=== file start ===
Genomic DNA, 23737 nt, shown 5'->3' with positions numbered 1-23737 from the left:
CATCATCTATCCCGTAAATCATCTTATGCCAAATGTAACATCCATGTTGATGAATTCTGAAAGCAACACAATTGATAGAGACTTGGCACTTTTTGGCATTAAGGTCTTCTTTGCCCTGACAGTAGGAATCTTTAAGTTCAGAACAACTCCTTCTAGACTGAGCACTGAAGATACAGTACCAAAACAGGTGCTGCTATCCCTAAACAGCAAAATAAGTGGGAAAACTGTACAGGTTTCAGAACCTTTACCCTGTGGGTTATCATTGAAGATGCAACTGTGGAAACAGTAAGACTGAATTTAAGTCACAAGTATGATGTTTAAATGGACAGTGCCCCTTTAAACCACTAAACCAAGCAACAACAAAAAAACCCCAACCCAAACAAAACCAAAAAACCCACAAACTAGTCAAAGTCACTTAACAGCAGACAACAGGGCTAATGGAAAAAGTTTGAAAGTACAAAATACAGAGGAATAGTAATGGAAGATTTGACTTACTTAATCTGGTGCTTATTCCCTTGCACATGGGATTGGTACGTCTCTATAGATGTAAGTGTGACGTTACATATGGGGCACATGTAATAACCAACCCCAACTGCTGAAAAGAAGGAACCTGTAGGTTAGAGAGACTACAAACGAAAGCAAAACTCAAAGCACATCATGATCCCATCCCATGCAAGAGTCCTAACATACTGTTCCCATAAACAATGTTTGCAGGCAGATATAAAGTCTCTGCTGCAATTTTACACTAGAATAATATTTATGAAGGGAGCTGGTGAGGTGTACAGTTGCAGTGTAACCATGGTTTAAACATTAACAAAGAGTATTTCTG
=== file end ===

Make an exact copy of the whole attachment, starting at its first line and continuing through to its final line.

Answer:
Genomic DNA, 23737 nt, shown 5'->3' with positions numbered 1-23737 from the left:
CATCATCTATCCCGTAAATCATCTTATGCCAAATGTAACATCCATGTTGATGAATTCTGAAAGCAACACAATTGATAGAGACTTGGCACTTTTTGGCATTAAGGTCTTCTTTGCCCTGACAGTAGGAATCTTTAAGTTCAGAACAACTCCTTCTAGACTGAGCACTGAAGATACAGTACCAAAACAGGTGCTGCTATCCCTAAACAGCAAAATAAGTGGGAAAACTGTACAGGTTTCAGAACCTTTACCCTGTGGGTTATCATTGAAGATGCAACTGTGGAAACAGTAAGACTGAATTTAAGTCACAAGTATGATGTTTAAATGGACAGTGCCCCTTTAAACCACTAAACCAAGCAACAACAAAAAAACCCCAACCCAAACAAAACCAAAAAACCCACAAACTAGTCAAAGTCACTTAACAGCAGACAACAGGGCTAATGGAAAAAGTTTGAAAGTACAAAATACAGAGGAATAGTAATGGAAGATTTGACTTACTTAATCTGGTGCTTATTCCCTTGCACATGGGATTGGTACGTCTCTATAGATGTAAGTGTGACGTTACATATGGGGCACATGTAATAACCAACCCCAACTGCTGAAAAGAAGGAACCTGTAGGTTAGAGAGACTACAAACGAAAGCAAAACTCAAAGCACATCATGATCCCATCCCATGCAAGAGTCCTAACATACTGTTCCCATAAACAATGTTTGCAGGCAGATATAAAGTCTCTGCTGCAATTTTACACTAGAATAATATTTATGAAGGGAGCTGGTGAGGTGTACAGTTGCAGTGTAACCATGGTTTAAACATTAACAAAGAGTATTTCTG